The next time I hear an ill-informed, biased and farcical comment on rugby league's shoulder charge, I will explode.
There has been a lot of hot air and rhetoric on this issue with a one-sided view of banning the shoulder charge.
The sport now has a dilemma. Does it keep the status quo or enforce harsher penalties if contact is made with the head?
My feeling is that would be the best way to go. As Gorden Tallis stated, this year, more than 90,000 tackles have been made in the NRL competition and only nine players have been charged with shoulder charge tackling offences.
That's 0.0001 per cent - not a large component of tackles made - but is certainly a reason why fans love the spectacle of the hit. We rarely see injuries sustained from this type of tackle but I admit we have seen a few in the last couple of weeks.
To put it into context, it is a small number. The speed of players and their footwork is also a factor. Years ago, a prop forward just ran straight ahead and saw what was coming; today these same players are looking to avoid contact by looking for gaps and when they change direction, they automatically lower their centre of gravity, thus opening themselves to being hit by a defender's shoulder or arm.
Placing the onus on defenders has been the motto of the judiciary in the past few years and players now need to know if you attempt this type of tackle that you will suffer the consequences.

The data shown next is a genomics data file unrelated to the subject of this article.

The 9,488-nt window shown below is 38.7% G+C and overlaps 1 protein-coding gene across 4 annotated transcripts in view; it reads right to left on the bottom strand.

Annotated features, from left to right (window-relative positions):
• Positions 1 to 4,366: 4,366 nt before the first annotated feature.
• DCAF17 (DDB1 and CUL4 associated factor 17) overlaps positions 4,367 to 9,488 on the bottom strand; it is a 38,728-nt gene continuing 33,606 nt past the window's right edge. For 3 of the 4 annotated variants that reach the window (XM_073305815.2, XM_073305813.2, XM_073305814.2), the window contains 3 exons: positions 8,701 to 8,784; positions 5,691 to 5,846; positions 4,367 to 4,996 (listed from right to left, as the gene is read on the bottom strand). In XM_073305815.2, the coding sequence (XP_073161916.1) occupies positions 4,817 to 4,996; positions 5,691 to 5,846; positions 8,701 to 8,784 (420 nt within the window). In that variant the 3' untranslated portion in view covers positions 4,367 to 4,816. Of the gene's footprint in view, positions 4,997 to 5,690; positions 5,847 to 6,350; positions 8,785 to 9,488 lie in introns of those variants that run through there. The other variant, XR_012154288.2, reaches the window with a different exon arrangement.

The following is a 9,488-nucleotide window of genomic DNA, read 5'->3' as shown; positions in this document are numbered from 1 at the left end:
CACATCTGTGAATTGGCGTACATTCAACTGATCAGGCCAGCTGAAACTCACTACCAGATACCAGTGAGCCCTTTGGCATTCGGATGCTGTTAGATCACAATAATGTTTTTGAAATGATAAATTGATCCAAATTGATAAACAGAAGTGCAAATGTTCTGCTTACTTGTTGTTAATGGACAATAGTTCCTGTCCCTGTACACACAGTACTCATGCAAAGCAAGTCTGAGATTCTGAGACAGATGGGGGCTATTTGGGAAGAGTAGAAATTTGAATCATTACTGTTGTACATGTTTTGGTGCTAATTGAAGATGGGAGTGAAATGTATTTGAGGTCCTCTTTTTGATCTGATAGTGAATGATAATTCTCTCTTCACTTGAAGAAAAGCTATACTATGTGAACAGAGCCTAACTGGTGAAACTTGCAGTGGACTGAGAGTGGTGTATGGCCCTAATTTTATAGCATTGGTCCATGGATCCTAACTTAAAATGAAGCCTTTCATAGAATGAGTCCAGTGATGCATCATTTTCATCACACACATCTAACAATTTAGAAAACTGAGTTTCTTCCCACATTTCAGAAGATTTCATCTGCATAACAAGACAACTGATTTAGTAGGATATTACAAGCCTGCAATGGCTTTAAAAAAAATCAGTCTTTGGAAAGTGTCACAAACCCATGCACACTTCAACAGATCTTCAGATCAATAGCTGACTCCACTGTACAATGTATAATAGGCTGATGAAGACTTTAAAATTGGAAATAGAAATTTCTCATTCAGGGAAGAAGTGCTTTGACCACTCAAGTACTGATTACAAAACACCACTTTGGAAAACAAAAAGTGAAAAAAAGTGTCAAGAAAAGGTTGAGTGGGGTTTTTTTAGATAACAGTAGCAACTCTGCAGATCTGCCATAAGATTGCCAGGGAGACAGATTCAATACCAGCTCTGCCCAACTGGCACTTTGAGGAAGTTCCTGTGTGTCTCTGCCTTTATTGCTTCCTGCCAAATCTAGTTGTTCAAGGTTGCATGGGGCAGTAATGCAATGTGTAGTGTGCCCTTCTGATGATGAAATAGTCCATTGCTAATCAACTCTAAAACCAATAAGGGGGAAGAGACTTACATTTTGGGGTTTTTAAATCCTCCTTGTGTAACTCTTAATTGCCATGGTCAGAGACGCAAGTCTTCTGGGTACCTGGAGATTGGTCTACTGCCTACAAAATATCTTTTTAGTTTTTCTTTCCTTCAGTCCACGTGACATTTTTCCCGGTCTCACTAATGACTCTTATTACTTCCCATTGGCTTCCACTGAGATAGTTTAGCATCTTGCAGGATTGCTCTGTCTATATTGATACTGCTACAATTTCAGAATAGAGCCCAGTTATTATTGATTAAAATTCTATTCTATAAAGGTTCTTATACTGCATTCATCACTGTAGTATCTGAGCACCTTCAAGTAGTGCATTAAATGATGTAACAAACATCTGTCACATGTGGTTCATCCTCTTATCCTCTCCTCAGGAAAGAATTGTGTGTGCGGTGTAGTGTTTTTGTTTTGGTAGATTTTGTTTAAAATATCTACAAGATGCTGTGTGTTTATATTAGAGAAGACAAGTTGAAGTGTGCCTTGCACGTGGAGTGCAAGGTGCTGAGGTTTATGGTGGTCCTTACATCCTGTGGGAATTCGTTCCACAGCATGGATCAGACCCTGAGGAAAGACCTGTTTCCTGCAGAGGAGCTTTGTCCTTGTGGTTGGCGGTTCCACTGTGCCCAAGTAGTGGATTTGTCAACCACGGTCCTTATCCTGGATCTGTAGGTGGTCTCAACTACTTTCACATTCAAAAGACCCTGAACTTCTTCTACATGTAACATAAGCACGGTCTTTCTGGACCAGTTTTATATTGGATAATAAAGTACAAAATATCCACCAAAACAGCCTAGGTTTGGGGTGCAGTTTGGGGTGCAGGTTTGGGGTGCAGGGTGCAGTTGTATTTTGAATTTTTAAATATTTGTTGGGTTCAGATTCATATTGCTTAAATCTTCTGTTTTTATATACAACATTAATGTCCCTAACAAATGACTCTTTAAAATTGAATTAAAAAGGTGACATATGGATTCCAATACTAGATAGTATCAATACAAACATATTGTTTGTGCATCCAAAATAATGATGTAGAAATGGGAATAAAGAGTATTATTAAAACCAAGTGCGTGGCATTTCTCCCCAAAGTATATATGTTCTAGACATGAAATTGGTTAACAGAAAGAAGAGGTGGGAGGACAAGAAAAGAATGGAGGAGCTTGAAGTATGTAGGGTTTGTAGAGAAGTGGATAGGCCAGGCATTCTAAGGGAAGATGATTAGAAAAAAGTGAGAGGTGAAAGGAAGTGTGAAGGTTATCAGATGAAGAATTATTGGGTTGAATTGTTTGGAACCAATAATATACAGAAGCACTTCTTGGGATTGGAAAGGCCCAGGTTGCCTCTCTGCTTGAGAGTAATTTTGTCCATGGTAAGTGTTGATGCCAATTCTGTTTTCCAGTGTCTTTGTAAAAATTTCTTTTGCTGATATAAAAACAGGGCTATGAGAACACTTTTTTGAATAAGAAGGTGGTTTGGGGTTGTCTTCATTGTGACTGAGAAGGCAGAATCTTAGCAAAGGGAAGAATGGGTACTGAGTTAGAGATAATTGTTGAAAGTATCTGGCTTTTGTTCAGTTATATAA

NRL doctors have suggested the ban should be imposed on the back of the Greg Inglis hit on Dean Young last week, again because he was knocked out from such a tackle. If doctors were that concerned about him then why did the St George doctor allow him to play on Friday evening?
In rugby union there have been a number of neck injuries over the years but they do not ban scrums. They set guidelines around the scrum and focus stringently on how they are set; it may be a long drawn-out process that uses up too much time but they still did not ban the scrum.
If you want to stop serious injuries or fatalities in motor racing then don't drive over 100km/h. That's not going to happen but safety guidelines are set. Banning the problem takes away the fabric of what attracts people to a sport or what defines it.
When the NRL promote the sport annually, there are always glimpses of big hits involving the shoulder charge and when seen in the course of a game, it excites people. When the charge is performed correctly and safely, there is not an issue.
When injury occurs there is always genuine concern for the well-being of a player as no one intends to injure through this type of tackle.
Yes, it is intimidation but a contact or gladiatorial sport is based on applying physical pressure on your opponent - as in the scrum in rugby union - but accidents happen.
Do not ban it because someone could get hurt; set rules, apply warnings and enforce the necessary penalties.By Hugh McGahan